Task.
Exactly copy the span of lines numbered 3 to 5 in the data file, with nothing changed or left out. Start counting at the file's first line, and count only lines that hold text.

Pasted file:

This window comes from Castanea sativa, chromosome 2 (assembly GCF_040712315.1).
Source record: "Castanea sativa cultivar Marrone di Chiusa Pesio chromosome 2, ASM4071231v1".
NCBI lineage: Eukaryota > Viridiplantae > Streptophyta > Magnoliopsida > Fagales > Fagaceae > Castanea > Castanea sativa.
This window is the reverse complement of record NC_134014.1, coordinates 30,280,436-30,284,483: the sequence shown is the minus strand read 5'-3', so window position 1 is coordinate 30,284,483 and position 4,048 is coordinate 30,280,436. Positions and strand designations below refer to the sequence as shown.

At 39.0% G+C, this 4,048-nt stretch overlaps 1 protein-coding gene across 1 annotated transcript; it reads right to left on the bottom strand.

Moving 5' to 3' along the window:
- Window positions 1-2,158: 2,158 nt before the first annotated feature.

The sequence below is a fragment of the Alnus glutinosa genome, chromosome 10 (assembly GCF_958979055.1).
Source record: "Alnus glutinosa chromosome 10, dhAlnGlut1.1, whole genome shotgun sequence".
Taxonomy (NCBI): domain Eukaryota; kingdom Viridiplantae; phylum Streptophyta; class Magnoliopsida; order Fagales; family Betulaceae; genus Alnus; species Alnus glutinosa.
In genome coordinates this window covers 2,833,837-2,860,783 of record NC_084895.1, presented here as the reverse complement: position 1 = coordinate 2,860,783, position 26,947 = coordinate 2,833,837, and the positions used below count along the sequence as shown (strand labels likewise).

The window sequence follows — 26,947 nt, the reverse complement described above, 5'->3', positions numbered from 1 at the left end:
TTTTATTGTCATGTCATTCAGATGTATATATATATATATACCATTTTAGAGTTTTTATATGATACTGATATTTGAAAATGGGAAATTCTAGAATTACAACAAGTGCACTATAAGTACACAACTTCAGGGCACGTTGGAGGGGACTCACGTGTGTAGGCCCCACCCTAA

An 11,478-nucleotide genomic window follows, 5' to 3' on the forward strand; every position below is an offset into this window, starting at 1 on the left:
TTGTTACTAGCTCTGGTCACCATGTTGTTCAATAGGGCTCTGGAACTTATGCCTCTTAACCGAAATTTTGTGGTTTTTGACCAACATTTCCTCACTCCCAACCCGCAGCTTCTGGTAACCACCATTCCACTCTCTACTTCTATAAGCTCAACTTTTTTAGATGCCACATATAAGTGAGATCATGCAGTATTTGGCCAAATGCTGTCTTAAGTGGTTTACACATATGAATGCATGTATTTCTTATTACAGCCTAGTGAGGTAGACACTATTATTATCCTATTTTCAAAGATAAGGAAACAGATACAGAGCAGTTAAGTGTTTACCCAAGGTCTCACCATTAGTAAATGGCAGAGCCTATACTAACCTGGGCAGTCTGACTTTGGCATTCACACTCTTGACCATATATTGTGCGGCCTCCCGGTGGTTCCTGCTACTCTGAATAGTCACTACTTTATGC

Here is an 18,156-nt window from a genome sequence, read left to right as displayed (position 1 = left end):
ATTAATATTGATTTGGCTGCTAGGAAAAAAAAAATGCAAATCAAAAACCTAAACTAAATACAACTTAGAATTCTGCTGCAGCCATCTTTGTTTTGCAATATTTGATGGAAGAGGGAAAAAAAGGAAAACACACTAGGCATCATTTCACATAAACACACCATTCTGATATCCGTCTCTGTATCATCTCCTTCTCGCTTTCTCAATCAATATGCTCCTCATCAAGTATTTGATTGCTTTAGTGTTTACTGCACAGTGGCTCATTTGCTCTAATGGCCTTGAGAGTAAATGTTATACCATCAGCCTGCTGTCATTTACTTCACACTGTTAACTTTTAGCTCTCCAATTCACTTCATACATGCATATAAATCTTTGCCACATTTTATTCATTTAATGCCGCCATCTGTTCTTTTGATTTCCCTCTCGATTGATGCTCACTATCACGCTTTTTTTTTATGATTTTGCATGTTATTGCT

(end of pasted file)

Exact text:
NCBI lineage: Eukaryota > Viridiplantae > Streptophyta > Magnoliopsida > Fagales > Fagaceae > Castanea > Castanea sativa.
This window is the reverse complement of record NC_134014.1, coordinates 30,280,436-30,284,483: the sequence shown is the minus strand read 5'-3', so window position 1 is coordinate 30,284,483 and position 4,048 is coordinate 30,280,436. Positions and strand designations below refer to the sequence as shown.

At 39.0% G+C, this 4,048-nt stretch overlaps 1 protein-coding gene across 1 annotated transcript; it reads right to left on the bottom strand.